MIAMI GARDENS, Fla. — It was a moment with which they were all too familiar.
The disappointment had been there before. So had the pain.
But it had been a long time — nearly a full calendar year, to be exact.
The emotions written all over the faces of the Georgia Tech Yellow Jackets late Tuesday night at South Florida’s Land Shark Stadium told a tale they have begun to know too well.
Losing the Orange Bowl to No. 10 Iowa by a 24-14 score, the ninth-ranked Yellow Jackets dropped their fifth consecutive bowl game.
“We just couldn’t seem to get anything going or hit a pass play to get a jump start or hit a big play,” Georgia Tech head coach Paul Johnson said. “Normally, we seem to get a lot of big plays, but we never seemed to get going.”
The Yellow Jackets had a chance to get going early on when they gave B-back Jonathan Dwyer the ball on their very first offensive play of the game. Coming on the heels of a fumble recovery by linebacker Sedric Griffin on Iowa’s opening drive, the handoff to Dwyer was Georgia Tech’s opportunity to give the Hawkeyes (11-2) an early look at its spread option offense.
But just after Dwyer burst through the defensive line and into Iowa’s secondary, officials threw flags to signal that they witnessed a false start from offensive lineman Joseph Gilbert. As Dwyer had slipped past a final defender, the call negated what would have likely been a quick, momentum-building score.
“There’s no doubt,” Dwyer said, asked if he felt he could have scored on the play. “There was no one there. The safety ran by me, so there’s no way I was going to get caught from behind. Especially, it was the first play of the game, I was juiced up.”
With his emotions at an early game high, Dwyer believed that the run could have helped give the team early momentum.
“For all you know, that big play could have been the tempo-setter for us to win the game. You never know,” Dwyer said. “You never know even if we could rewind that and Joe didn’t jump offsides, but it’s just what happens.”
Following the penalty, the Yellow Jackets (11-3) went on to commit eight more for another 62 yards. With penalties coming in key situations, Georgia Tech placed itself in compromising positions.
“We put ourselves behind the eight-ball with penalties,” Johnson said. “And when you don’t have a lot of big plays, that’s what happens. There’s a lot of areas we’ve got to get better at, and that’s one of them.”
Much of the Yellow Jackets’ troubles were impacted by their season-low 155 yards of total offense.
Facing a stiff Iowa defense that was noted for its physical play, the Yellow Jackets had a tough time mustering any offense against the Hawkeyes.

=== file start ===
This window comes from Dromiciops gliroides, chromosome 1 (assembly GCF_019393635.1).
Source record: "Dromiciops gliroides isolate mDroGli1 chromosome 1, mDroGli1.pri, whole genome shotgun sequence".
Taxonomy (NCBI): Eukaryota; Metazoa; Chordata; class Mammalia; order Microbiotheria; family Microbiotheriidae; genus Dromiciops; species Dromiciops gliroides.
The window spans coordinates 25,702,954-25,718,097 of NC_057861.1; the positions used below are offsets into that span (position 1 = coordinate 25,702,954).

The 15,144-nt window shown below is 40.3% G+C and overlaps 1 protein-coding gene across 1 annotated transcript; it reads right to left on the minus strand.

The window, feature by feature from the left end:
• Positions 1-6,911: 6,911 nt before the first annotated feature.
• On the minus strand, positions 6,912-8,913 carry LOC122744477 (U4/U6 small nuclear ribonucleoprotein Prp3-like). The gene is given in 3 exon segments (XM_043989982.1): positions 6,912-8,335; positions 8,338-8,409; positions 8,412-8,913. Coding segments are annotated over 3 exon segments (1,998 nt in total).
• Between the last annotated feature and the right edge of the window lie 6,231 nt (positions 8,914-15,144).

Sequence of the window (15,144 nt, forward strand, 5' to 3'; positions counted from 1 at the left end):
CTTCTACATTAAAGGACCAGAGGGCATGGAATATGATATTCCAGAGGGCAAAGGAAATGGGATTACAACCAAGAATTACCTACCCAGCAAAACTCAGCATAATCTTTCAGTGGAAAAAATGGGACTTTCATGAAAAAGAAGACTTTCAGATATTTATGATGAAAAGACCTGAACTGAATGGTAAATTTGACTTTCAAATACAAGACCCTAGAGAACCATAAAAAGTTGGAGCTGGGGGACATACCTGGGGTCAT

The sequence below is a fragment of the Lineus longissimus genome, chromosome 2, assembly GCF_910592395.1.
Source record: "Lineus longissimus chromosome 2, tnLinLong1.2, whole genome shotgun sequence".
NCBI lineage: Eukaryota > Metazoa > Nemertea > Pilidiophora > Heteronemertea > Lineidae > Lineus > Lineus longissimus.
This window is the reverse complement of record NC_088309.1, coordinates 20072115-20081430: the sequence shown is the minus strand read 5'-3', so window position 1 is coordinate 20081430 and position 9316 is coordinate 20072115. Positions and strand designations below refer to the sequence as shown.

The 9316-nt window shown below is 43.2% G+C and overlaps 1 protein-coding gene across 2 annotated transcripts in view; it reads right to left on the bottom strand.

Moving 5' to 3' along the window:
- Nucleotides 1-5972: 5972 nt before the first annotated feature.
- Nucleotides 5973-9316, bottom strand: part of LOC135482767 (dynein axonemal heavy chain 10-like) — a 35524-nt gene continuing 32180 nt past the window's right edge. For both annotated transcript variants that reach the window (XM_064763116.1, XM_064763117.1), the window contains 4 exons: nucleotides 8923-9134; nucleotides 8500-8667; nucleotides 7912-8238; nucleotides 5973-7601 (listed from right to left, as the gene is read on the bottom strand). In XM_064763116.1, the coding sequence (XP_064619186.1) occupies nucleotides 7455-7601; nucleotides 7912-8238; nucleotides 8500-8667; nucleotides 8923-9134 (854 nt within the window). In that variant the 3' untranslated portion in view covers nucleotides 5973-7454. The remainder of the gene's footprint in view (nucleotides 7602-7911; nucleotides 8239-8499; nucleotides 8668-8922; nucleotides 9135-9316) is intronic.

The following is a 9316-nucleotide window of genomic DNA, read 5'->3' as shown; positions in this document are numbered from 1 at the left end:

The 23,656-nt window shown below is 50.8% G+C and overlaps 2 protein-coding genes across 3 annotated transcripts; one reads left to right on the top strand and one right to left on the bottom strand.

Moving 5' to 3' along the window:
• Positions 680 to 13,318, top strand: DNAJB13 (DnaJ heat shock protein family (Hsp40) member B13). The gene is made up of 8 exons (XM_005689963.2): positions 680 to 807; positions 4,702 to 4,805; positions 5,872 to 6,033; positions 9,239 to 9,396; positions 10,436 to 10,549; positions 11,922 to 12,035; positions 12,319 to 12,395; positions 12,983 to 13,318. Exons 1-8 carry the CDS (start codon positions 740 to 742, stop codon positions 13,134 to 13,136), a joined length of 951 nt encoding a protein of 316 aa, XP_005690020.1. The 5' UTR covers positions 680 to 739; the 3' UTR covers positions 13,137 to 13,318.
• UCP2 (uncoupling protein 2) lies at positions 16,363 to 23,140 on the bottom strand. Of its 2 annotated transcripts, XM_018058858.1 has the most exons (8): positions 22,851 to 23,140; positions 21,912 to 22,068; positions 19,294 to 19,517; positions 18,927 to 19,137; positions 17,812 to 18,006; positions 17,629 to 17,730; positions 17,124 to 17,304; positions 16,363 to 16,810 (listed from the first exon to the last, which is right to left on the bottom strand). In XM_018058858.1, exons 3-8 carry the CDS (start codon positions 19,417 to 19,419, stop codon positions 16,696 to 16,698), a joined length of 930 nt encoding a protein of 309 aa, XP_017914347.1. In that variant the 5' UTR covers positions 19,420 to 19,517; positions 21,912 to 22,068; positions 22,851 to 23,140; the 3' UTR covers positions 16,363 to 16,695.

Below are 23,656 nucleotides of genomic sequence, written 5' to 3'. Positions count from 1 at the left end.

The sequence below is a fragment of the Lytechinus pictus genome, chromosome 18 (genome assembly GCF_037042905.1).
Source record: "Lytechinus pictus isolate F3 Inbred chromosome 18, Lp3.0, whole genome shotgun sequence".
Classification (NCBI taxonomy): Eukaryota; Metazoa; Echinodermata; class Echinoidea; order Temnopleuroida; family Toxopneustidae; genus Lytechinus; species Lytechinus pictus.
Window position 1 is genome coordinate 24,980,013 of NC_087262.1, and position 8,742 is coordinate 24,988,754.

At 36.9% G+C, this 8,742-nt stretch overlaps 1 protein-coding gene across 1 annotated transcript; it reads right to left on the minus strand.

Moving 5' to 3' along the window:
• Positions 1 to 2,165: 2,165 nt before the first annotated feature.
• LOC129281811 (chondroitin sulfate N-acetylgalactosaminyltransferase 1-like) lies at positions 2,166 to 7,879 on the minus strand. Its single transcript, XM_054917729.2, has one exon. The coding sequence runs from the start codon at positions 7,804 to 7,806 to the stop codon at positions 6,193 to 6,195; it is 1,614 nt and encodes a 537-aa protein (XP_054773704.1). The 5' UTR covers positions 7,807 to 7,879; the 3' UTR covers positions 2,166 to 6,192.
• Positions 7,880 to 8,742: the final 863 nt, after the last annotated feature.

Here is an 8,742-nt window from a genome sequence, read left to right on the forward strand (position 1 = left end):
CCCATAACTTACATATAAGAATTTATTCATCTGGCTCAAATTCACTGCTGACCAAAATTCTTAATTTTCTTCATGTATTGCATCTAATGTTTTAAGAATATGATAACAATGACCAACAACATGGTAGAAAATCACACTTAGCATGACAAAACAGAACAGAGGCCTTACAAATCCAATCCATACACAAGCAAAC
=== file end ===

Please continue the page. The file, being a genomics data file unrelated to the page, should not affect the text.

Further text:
“We have been preparing for these guys since the beginning of December,” senior Iowa linebacker Pat Angerer said. “Our coaches have done such a good job getting us ready, and we’ve seen just about everything they could throw at us.
“(Tuesday), our defensive line played unbelievable like they have been all year, and all the credit really goes to them.”
Hawkeyes defensive end Adrian Clayborn enjoyed a big game against the Yellow Jackets, taking away game MVP honors after securing nine tackles.
In the first half, Iowa’s defense held the Yellow Jackets to just 32 yards of total offense — their lowest mark in at least 20 years for the opening two quarters and their worst mark in any half since having just 29 against Gardner-Webb last season.
There were very few bright spots for the Yellow Jackets, but defensively, they played one of their strongest recent games. After giving up 600 yards rushing to Clemson and Georgia in their previous two games, the defenders held on to make enough clutch plays to keep the Yellow Jackets in the game.
“We just took it upon ourselves to play well after not doing well in the last couple of games,” Macon native and linebacker Julian Burnett said. “We knew we had to step it up, and so we just bowed our necks and went after it.”
The true freshman had a big goal-line tackle on Iowa’s second drive.
One of the only real bright spots for Georgia Tech came late in the first quarter when cornerback Jerrard Tarrant intercepted an Iowa pass and took the ball back 40 yards for an early score. At the time, the touchdown cut the Hawkeyes’ lead to 14-7.
While the pain in Georgia Tech’s locker room was easily visible, it did not seem to affect the players’ resolve. Senior linebacker Sedric Griffin, who was playing his final game, believes the Yellow Jackets will soon win a bowl game and rid themselves of what has become an ugly postseason trend.
“Georgia Tech is on the rise right now,” he said. “They’re going to work hard in the offseason and watch out next year. Everyone is hurt right now, but there is now doubt in my mind. We will rise again, and Georgia Tech will rise again.”